In a recent issue of PLOS One, Burridge and colleagues  attempted to address some of these problems by analyzing and systematically comparing 45 different variables for their ability to influence cardiomyogenesis. Using this information they then derived a protocol that combines standard culture techniques with more current techniques to efficiently and consistently generate cardiomyocytes regardless of the cell line used. Reportedly, this optimized system generated anywhere from 64 to 89% cardiomyocytes, as assessed by intracellular fluorescence-activated cell sorting (FACS) staining of cardiac troponin t. Additionally, the differentiated cells physiologically and ultrastructurally resemble cardiomyocytes. Cell lines tested included several human embryonic stem cell lines, as well as iPS cell lines from numerous patients and various sources (including skin fibroblasts and cord blood cells). They also compared iPS cell lines made with traditional integrating factors as well as non-integrating episomal factors. Thus, it appears that this new protocol may allow for the generation of iPS cell lines from patients reliably and easily.
In addition to the good results, this protocol was both simple and cheap. Cells were differentiated in V-shaped 96-well plates, which was felt to result in uniform embryoid body formation. Then only a few factors, deemed to be critical for cardiogenesis, were used to induce differentiation, including bone morphogenetic protein 4 (BMP4), fibroblast growth factor 2 (FGF2), polyvinyl alcohol, serum, and insulin. Additionally, they found that hypoxia was only required to induce the iPS cell lines but not to induce the embryonic stem cell lines.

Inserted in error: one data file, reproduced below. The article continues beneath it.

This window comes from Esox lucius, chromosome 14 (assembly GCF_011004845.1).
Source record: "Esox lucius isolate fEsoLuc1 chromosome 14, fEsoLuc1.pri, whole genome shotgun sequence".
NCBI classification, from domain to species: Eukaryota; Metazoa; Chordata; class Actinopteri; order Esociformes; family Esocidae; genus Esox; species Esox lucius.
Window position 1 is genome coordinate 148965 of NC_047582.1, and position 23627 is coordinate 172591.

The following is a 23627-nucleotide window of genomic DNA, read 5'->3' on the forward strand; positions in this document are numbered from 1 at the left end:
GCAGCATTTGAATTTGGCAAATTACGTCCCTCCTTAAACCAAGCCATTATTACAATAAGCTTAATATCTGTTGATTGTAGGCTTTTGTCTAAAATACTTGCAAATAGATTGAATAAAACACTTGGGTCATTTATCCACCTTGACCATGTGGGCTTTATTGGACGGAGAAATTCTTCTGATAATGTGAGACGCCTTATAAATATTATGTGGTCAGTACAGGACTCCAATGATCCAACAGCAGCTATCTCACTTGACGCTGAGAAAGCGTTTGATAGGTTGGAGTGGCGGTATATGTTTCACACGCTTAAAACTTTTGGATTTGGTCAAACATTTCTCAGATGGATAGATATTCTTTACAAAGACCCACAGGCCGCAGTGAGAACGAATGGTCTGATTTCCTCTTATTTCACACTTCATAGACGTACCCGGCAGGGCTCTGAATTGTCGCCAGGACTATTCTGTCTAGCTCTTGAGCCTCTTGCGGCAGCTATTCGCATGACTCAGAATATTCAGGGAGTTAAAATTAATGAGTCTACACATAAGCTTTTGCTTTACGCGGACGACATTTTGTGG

However, the work still has several limitations. First, enrichment is still not uniform and therefore not ideal. While 64% is good, the enrichment needs to be higher before the translational potential of this technology is realized. Second, it remains uncertain whether the cardiomyocytes generated in this study are mature or not. Immature or fetal myocytes have distinctly different biophysical properties. Accordingly, their creation would limit the utility of these myocytes for understanding and treating adult cardiac disease. Third, it remains to be determined whether this method can be successfully scaled up to generate the billions of cells needed for therapeutic use. As is, the 96-well-plate format poses a significant labor cost.
The promise of stem cells for the study and treatment of cardiovascular disease remains largely unfulfilled. And while the work performed by Burridge and colleagues may not provide much insight into the biological mechanisms of cardiac development, it represents a significant advancement in the field's technical ability to reliably produce cardiomyocytes from numerous cell lines, which is essential for realizing the full potential of induced cardiomyocytes.
EA is an Associate Professor of Medicine at University of California, San Diego. JKR just completed her Master of Clinical Research and PhD at Oregon Health and Sciences University.
induced pluripotent stem